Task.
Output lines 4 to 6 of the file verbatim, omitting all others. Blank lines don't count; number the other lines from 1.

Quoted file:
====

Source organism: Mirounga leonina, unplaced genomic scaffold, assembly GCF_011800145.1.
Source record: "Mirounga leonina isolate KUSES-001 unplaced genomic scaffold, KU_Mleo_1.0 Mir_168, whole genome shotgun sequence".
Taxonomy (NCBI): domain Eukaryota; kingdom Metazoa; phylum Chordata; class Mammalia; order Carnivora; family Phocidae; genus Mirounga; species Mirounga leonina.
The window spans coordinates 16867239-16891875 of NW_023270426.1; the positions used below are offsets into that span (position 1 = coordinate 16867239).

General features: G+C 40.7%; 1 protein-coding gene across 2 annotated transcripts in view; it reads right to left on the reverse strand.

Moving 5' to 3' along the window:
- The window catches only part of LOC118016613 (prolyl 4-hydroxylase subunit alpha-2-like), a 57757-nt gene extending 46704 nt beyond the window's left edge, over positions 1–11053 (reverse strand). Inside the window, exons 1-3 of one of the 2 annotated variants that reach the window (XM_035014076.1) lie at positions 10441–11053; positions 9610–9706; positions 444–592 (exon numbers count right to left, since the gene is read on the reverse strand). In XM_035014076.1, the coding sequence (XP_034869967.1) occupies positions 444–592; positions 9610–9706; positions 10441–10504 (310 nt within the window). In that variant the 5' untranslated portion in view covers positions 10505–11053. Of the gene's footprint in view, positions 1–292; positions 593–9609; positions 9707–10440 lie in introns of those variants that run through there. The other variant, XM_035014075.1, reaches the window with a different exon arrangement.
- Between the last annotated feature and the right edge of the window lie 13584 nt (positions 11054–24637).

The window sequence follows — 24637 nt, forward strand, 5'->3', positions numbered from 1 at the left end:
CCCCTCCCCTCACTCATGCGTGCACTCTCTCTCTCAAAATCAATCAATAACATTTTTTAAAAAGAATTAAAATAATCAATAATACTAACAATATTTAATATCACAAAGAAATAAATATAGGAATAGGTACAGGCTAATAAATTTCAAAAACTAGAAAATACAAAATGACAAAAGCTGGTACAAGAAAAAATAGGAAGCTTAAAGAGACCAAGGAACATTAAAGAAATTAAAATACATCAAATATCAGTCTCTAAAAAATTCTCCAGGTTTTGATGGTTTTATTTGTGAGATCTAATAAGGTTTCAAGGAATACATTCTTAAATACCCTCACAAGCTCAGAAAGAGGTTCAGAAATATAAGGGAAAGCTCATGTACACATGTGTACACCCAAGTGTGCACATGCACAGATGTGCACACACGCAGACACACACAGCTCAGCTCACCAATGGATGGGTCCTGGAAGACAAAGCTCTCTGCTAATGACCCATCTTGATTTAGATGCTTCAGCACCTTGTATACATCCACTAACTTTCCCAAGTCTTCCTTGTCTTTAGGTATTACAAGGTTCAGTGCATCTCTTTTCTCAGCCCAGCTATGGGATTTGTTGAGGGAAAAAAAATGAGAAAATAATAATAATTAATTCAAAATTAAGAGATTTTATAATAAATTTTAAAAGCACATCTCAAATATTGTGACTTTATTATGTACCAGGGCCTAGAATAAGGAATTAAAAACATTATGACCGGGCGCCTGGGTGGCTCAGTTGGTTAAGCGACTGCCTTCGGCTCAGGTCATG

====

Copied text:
The window spans coordinates 16867239-16891875 of NW_023270426.1; the positions used below are offsets into that span (position 1 = coordinate 16867239).

General features: G+C 40.7%; 1 protein-coding gene across 2 annotated transcripts in view; it reads right to left on the reverse strand.

Moving 5' to 3' along the window: